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Proton-pump inhibitors may reduce benefits of atezolizumab in urothelial carcinoma

Clinical Cancer Research
Reuters Health - 23/09/2020 - The use of proton-pump inhibitors (PPIs) is associated with worse overall survival in patients with urothelial carcinoma treated with the immune-checkpoint inhibitor (ICI) atezolizumab, but not in those treated with chemotherapy, according to a retrospective study.

"The magnitude of the reduction in atezolizumab benefit associated with concomitant PPI use was the most surprising result," said Dr. Ashley M. Hopkins of the College of Medicine and Public Health at Flinders University, in Adelaide, Australia.

These results, he told Reuters Health by email, "represent an urgent need to establish if the PPI impact is specific to atezolizumab, urothelial carcinoma, or immunotherapies more generally."

PPIs alter the gut microbiota, and previous studies investigating the influence of PPIs on ICIs have yielded conflicting results. No studies have investigated the association between PPI use and survival outcomes with ICIs in patients with urothelial carcinoma.

Dr. Hopkins and colleagues used individual participant data from two advanced urothelial cancer trials (IMvigor210, single-arm atezolizumab, and IMvigor211, atezolizumab versus chemotherapy) to evaluate the association between PPI use and survival outcomes with atezolizumab, compared with chemotherapy, in patients with advanced urothelial carcinoma.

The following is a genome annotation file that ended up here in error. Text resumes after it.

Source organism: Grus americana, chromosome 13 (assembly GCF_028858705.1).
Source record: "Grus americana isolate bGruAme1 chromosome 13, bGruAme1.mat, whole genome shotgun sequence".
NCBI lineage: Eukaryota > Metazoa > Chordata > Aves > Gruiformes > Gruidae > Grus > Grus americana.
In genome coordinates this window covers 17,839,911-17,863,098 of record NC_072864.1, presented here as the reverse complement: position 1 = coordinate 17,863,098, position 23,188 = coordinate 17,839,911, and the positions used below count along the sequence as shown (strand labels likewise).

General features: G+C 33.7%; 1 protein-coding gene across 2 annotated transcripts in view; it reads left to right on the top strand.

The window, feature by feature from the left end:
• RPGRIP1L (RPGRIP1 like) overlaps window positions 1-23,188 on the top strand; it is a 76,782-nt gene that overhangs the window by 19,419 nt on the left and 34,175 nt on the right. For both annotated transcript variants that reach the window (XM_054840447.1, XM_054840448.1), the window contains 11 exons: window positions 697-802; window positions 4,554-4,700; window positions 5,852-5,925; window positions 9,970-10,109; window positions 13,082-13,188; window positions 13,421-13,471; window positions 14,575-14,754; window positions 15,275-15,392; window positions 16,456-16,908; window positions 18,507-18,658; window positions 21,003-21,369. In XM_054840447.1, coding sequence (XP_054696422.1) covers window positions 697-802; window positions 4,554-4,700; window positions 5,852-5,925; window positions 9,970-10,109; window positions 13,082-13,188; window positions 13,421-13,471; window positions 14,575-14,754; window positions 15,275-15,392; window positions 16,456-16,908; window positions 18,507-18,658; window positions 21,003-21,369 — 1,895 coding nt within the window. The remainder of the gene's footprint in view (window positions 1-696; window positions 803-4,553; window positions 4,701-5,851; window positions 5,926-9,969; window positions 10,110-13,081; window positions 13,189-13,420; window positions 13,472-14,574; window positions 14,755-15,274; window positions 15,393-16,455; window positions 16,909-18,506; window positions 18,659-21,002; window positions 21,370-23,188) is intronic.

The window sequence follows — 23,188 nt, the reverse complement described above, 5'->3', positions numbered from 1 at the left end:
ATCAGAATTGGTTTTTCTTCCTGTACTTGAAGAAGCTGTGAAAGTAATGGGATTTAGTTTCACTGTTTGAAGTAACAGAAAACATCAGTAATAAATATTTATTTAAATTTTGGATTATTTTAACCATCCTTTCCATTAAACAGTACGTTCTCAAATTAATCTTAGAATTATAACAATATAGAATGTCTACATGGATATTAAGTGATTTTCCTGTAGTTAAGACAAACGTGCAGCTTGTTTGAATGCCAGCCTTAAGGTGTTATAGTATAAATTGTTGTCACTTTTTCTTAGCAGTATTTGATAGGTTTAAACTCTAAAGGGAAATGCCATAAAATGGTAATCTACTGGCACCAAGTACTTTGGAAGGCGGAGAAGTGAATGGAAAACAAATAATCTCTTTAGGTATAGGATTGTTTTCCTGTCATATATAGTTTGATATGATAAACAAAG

A total of 471 participants out of 1,360 received a PPI within 30 days prior and 30 days after treatment initiation.

Overall, PPI use with atezolizumab was associated with a 52% greater risk of overall mortality (P<0.001) and a 38% greater risk of progression (P<0.001) compared with no PPI use, after adjustment for other factors, the researchers report in Clinical Cancer Research.

PPI use was also associated with significantly worse objective responses.

In contrast, there was no association between PPI use and overall survival, progression-free survival, or objective response in participants randomized to chemotherapy.

Results were similar in the subgroup of patients with PDL-1 expression on at least 5% of tumor-infiltrating immune cells, although the difference in objective response rates fell short of statistical significance.

There appeared to be no significant association between PPI use and the occurrence of atezolizumab-induced adverse events.

"It is well recognized that PPI overuse in cancer treatment occurs, seemingly from a perspective that there will be no consequences," Dr. Hopkins said. "The main clinical implication of our study is to highlight the need for warranted use of PPIs during immunotherapy treatment."

He added, "This study highlights the importance of data transparency and the need to ensure all trial sponsors have policies to enable such analyses to be undertaken in a reasonable timeframe following trial publication and listing of the medicine."

By Will Boggs MD

SOURCE: https://bit.ly/3hWARCe Clinical Cancer Research, online September 15, 2020.

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